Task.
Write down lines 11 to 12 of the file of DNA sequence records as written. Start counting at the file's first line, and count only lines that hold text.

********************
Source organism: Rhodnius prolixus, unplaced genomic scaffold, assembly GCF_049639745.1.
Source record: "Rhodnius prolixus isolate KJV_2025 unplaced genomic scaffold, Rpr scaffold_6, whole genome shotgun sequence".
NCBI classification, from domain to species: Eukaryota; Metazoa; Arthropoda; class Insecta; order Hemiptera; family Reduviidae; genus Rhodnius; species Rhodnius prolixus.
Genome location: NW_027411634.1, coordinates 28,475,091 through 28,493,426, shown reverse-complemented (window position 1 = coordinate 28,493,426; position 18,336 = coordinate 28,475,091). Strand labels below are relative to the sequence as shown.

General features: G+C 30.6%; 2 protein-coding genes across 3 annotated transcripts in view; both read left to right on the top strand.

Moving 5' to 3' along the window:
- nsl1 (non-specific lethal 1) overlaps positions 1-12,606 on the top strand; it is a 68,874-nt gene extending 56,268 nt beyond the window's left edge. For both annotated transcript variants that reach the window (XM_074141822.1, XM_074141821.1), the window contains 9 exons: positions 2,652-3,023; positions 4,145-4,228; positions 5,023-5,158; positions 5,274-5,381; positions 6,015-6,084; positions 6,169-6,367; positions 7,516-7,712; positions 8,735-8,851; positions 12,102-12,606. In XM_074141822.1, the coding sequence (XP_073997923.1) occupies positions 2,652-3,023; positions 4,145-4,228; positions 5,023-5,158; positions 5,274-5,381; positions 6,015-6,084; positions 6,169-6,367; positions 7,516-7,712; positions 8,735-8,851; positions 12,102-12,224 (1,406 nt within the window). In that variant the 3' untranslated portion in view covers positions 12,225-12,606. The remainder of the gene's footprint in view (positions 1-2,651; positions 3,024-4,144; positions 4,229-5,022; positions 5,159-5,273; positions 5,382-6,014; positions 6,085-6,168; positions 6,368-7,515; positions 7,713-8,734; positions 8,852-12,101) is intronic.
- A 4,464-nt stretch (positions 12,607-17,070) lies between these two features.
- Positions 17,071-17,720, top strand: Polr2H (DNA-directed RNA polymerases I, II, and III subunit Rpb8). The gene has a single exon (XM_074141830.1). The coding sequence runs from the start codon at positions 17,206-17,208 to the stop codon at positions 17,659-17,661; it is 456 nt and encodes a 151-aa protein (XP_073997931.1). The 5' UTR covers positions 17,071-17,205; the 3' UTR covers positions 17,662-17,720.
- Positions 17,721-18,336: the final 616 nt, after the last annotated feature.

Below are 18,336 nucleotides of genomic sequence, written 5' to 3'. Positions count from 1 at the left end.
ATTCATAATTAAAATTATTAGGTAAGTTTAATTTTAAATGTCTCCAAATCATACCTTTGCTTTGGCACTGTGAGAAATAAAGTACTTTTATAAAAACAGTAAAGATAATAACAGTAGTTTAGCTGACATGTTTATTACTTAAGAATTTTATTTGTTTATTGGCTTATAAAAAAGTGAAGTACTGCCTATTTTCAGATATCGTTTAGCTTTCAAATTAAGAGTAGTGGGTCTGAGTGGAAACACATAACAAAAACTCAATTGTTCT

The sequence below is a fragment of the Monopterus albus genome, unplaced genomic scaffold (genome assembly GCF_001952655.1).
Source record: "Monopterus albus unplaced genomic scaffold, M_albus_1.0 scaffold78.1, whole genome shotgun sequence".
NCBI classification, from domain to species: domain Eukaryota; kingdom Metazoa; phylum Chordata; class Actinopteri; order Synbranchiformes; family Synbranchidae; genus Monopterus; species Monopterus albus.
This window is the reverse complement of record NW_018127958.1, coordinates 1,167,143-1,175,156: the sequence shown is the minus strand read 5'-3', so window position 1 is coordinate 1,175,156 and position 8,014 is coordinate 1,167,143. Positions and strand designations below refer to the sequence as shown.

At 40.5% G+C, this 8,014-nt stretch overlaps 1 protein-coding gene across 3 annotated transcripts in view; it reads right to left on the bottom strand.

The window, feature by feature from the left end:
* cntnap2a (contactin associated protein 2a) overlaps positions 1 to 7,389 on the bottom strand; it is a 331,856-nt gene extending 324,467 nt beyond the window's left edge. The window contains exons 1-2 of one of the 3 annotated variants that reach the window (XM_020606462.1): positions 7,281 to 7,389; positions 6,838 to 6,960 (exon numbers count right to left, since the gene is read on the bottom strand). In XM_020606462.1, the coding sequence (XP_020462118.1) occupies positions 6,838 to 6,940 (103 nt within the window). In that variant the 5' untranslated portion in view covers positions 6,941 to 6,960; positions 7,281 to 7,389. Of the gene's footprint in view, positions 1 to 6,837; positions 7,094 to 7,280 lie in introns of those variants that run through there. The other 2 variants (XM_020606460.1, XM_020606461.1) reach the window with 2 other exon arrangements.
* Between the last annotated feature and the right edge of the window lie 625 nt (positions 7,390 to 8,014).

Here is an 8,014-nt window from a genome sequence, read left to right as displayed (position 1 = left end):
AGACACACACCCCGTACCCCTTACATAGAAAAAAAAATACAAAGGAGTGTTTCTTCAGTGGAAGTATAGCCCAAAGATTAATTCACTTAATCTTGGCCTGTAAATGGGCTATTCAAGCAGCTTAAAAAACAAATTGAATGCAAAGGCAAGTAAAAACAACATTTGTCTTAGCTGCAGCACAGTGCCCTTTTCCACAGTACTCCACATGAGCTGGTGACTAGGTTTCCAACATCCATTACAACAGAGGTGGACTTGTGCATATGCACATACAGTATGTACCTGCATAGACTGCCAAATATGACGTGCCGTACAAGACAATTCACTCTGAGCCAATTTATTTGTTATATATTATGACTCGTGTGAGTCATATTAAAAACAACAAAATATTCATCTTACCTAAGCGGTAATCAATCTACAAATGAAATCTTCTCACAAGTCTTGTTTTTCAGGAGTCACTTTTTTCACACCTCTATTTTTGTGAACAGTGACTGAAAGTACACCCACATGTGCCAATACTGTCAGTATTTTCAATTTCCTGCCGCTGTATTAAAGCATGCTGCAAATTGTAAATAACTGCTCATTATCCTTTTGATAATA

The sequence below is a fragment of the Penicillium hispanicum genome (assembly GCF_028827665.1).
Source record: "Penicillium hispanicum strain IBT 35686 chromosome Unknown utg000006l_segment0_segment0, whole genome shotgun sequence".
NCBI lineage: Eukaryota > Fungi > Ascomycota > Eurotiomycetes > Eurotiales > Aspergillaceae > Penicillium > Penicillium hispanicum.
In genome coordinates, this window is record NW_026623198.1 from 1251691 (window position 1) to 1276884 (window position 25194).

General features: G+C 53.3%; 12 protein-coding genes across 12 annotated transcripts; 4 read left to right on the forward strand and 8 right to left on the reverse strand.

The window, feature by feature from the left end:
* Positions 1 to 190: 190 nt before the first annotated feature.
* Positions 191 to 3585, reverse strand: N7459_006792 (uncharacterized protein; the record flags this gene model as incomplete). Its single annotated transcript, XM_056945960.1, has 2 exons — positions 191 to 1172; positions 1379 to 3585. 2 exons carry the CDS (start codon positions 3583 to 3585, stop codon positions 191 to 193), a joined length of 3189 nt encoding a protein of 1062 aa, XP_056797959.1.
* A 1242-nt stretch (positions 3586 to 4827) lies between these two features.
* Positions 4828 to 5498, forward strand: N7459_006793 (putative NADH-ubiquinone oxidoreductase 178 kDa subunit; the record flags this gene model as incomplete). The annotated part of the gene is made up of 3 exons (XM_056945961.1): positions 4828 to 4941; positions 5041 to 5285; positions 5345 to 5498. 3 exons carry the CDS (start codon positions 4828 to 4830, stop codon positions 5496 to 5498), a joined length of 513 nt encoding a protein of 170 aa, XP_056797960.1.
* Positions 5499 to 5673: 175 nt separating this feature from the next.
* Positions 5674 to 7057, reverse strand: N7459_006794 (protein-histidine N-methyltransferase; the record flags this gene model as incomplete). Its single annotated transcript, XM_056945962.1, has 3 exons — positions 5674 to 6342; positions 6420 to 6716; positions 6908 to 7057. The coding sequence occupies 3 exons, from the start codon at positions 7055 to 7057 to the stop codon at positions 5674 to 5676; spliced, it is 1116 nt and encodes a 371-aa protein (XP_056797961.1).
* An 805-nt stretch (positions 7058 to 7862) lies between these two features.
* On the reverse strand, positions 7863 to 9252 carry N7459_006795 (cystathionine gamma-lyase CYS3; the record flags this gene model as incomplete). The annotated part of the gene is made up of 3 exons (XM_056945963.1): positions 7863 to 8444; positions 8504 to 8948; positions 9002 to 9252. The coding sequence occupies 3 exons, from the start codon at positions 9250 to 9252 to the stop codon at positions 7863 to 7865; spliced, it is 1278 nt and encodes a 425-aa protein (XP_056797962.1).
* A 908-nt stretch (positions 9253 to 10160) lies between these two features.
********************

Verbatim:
Below are 18,336 nucleotides of genomic sequence, written 5' to 3'. Positions count from 1 at the left end.
ATTCATAATTAAAATTATTAGGTAAGTTTAATTTTAAATGTCTCCAAATCATACCTTTGCTTTGGCACTGTGAGAAATAAAGTACTTTTATAAAAACAGTAAAGATAATAACAGTAGTTTAGCTGACATGTTTATTACTTAAGAATTTTATTTGTTTATTGGCTTATAAAAAAGTGAAGTACTGCCTATTTTCAGATATCGTTTAGCTTTCAAATTAAGAGTAGTGGGTCTGAGTGGAAACACATAACAAAAACTCAATTGTTCT